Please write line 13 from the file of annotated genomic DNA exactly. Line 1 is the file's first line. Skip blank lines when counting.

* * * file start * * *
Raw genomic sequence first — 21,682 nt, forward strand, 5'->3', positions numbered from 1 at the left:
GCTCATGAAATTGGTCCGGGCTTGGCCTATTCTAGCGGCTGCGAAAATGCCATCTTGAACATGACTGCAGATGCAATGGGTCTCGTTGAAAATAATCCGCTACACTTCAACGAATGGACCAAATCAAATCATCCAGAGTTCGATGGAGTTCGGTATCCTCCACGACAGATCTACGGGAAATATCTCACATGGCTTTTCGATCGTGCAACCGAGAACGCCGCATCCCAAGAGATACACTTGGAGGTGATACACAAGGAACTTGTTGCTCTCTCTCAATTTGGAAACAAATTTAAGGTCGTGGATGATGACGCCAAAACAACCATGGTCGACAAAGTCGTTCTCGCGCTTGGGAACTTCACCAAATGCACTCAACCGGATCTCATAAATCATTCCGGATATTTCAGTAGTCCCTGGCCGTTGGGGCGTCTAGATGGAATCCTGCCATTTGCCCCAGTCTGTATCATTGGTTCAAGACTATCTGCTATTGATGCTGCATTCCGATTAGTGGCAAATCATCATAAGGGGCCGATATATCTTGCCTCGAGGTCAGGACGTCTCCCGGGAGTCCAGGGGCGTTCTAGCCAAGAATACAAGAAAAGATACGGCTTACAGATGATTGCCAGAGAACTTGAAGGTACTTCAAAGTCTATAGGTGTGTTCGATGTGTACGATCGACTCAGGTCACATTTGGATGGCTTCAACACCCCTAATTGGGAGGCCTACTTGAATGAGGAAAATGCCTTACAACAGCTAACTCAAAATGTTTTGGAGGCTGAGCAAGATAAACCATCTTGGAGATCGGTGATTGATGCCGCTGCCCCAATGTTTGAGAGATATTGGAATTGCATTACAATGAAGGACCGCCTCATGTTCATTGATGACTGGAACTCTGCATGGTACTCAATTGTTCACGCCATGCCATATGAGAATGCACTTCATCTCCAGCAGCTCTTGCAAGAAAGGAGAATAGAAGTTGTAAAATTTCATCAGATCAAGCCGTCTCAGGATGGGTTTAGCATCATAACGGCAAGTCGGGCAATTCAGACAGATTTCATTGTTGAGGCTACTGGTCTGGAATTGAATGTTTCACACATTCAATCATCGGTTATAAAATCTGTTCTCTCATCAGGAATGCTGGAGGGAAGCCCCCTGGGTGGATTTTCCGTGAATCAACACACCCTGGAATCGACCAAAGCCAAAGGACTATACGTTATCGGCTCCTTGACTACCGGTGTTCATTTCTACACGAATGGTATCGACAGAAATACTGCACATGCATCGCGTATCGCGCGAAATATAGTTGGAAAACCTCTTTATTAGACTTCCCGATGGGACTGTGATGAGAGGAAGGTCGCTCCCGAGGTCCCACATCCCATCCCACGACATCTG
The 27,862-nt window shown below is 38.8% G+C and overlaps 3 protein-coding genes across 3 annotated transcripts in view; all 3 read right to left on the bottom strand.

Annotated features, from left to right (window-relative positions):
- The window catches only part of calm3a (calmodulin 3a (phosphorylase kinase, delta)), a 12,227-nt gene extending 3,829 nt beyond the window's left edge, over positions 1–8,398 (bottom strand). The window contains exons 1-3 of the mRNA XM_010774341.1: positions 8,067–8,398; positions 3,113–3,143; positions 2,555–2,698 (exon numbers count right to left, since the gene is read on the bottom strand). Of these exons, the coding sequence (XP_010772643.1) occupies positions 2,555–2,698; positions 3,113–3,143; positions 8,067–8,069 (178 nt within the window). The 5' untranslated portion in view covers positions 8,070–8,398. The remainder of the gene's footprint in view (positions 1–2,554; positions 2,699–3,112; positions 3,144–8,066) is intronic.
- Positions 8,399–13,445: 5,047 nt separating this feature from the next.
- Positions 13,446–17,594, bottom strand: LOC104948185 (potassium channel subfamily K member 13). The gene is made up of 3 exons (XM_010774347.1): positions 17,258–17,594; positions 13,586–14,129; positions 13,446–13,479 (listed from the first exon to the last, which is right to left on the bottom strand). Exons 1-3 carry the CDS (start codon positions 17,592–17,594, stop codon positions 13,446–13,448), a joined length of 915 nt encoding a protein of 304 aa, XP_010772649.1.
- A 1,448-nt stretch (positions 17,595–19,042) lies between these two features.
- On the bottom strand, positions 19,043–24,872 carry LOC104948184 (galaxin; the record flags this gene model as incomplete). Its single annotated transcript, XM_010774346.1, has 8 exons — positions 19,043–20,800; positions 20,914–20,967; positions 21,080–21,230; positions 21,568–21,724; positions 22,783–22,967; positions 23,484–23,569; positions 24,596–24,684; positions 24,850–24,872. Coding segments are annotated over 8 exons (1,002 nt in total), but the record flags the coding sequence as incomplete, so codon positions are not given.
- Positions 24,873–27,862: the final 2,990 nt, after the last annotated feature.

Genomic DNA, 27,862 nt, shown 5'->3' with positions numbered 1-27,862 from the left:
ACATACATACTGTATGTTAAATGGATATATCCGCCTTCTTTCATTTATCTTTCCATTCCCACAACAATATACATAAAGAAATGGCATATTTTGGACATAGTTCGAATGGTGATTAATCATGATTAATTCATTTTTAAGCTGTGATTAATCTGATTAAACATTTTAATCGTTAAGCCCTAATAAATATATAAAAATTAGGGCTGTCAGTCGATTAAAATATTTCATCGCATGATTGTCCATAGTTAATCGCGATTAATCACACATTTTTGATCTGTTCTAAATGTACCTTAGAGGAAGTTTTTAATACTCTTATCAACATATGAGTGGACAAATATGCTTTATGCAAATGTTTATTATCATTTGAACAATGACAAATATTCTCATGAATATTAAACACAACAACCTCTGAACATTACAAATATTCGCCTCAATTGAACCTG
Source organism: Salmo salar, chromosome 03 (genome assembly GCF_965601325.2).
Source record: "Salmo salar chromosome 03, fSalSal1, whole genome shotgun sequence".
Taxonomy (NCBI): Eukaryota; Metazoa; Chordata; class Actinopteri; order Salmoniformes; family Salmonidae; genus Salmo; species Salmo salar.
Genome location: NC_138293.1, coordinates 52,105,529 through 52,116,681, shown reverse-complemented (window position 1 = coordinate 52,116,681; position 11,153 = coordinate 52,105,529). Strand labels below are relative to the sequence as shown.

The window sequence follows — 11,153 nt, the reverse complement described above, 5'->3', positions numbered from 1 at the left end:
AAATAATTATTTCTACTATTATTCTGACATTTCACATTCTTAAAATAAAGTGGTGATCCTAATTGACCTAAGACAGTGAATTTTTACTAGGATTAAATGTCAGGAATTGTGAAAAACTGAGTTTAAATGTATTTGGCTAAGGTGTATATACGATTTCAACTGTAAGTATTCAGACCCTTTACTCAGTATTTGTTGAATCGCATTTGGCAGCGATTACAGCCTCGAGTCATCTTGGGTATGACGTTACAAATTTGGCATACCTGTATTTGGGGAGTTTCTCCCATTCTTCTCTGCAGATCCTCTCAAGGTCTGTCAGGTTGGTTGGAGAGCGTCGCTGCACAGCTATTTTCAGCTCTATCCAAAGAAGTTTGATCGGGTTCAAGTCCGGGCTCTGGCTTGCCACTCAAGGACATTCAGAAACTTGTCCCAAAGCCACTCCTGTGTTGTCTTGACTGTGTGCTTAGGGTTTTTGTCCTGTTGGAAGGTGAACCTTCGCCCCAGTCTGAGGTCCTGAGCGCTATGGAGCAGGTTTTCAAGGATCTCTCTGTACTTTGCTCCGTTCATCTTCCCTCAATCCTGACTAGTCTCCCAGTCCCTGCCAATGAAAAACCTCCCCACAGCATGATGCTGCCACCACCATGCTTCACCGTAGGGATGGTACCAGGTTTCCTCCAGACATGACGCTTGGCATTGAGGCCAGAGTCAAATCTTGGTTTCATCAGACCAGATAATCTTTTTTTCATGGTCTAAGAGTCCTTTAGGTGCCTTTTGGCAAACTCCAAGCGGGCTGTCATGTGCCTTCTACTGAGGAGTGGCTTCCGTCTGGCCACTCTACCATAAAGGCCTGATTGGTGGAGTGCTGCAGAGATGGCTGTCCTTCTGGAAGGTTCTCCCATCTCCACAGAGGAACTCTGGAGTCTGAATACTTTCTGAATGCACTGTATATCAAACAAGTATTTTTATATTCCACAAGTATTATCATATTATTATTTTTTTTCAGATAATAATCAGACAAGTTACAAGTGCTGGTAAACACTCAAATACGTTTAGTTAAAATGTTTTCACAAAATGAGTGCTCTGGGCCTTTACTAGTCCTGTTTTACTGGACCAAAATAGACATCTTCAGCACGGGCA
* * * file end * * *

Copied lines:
Source organism: Salmo salar, chromosome 03 (genome assembly GCF_965601325.2).